Some years ago a doctor asked an elderly Christian woman in England, "If I asked God for five pounds, would I get it?"
The old woman answered with a question. "If you were introduced to the Prince of Wales, would you ask him for money at once?"
"No, not till I knew him better," replied the doctor.
"Well," remarked the woman, "you will need to know God a great deal better before you can expect Him to answer your prayer."
Someone commented on this incident by observing, "Many people presume to ask God for things upon mere acquaintance with Him." Isn’t that often the case? Prayer, as we said before, is simply two friends talking together. The Bible is God’s side of the conversation. When I read the Scriptures, I soon find myself whispering a petition. When I pray, God’s Word comes to mind. When I listen to His Word, my soul bows in adoration.
Bible expositor W. Graham Scroggie wrote, "In the Bible God speaks to us, and in prayer we speak to God." The Bible and prayer are intertwined strands forming the intimate cord of communion between God and ourselves.
Read the great prayers of Moses, Nehemiah, Ezra, and Daniel. In their petitions they spoke God’s words back to Him. This is the prayer language God delights to answer. As you pray, let Him bring Scriptures to mind. Pray them back to God as they apply to you.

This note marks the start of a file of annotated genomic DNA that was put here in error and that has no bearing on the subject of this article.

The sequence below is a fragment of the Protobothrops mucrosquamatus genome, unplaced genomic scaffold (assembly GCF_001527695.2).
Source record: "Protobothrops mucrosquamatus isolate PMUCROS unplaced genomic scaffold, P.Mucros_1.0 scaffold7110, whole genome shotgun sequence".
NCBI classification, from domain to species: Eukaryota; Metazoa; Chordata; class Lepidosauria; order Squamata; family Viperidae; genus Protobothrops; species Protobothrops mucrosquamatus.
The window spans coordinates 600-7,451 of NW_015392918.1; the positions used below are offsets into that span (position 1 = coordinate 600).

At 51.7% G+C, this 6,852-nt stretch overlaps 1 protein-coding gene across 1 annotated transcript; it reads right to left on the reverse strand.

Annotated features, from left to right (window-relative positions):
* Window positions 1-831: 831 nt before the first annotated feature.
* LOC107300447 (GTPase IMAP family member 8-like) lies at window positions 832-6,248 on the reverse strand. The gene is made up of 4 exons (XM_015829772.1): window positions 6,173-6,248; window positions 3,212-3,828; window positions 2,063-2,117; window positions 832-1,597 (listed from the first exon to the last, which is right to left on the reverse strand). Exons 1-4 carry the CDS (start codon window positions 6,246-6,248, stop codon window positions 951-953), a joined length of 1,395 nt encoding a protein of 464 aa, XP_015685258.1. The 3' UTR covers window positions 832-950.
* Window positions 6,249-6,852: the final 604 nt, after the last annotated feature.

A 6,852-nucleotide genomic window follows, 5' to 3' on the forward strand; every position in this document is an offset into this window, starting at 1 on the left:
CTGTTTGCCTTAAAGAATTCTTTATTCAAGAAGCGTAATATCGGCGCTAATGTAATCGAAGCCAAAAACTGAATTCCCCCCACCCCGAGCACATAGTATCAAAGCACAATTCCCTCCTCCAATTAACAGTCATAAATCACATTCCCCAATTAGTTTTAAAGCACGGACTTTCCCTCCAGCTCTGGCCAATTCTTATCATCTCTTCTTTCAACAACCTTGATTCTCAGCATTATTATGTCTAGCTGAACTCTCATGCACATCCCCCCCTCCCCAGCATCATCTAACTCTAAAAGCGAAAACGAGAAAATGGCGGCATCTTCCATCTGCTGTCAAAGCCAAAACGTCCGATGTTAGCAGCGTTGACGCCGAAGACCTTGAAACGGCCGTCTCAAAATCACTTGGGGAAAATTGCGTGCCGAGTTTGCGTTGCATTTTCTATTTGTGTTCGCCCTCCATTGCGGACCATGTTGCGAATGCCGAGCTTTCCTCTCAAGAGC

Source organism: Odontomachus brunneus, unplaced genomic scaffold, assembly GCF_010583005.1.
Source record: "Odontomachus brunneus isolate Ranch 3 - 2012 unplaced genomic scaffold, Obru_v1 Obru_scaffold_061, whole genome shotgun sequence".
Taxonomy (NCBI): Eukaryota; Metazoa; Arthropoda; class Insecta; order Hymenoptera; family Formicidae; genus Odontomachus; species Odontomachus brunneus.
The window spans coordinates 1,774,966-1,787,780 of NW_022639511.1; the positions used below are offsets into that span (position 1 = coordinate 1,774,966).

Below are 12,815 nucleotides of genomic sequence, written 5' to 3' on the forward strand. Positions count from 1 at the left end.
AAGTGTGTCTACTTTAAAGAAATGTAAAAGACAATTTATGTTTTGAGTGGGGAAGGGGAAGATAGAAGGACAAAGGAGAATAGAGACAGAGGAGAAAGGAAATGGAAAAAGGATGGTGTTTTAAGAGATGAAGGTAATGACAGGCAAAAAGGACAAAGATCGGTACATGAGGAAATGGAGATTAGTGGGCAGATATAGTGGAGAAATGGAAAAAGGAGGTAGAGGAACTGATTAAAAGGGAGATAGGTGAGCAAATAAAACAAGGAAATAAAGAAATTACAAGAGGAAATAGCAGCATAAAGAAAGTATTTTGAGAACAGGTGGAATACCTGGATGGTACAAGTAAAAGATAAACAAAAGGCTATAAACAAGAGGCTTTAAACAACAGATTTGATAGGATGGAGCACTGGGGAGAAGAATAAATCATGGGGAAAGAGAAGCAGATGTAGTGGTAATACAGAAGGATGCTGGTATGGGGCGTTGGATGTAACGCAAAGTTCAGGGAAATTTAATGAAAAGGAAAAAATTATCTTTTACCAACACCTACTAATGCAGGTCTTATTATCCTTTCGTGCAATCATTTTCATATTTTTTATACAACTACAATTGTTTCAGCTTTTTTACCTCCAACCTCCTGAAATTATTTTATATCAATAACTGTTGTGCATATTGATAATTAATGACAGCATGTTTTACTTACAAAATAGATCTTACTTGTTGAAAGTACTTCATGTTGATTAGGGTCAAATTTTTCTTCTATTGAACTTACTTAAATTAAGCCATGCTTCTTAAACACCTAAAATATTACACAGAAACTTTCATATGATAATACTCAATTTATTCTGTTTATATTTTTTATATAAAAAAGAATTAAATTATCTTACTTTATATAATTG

Before you spend time reading and studying the Bible each day, pray that God will make your heart sensitive to His Word. Martin Luther said, "Having prayed well is having studied well." We cannot have one without the other.
George Müller fellowshiped with God as few men in history have ever done.
Listen to what Müller said about his times alone with God: "I begin to meditate the New Testament early in the mornings. . . . Invariably, I have found that . . . after so many minutes of meditation, my soul is guided to confession, or to give thanks, or to intercede, or to make a request. So, even when you couldn’t say that I had given myself to prayer, but rather to meditation, nevertheless, it turned out that almost immediately the meditation turned into prayer."
As God’s Word spoke to Müller’s heart, he naturally responded back to God prayer. He enjoyed intimate fellowship with his Lord.
Communication is the key to any relationship. Our relationship with God can grow only as we communicate our adoration, confession, petition, intercession, and thanksgiving to Him through prayer, and as we listen to His voice through the daily study of His Word.
How well do you know God? How intimate is your relationship with Him? George Müller could come to God, ask Him for five pounds, and know his heavenly Father would somehow supply his need. Could you ask God for that, or are you only an acquaintance?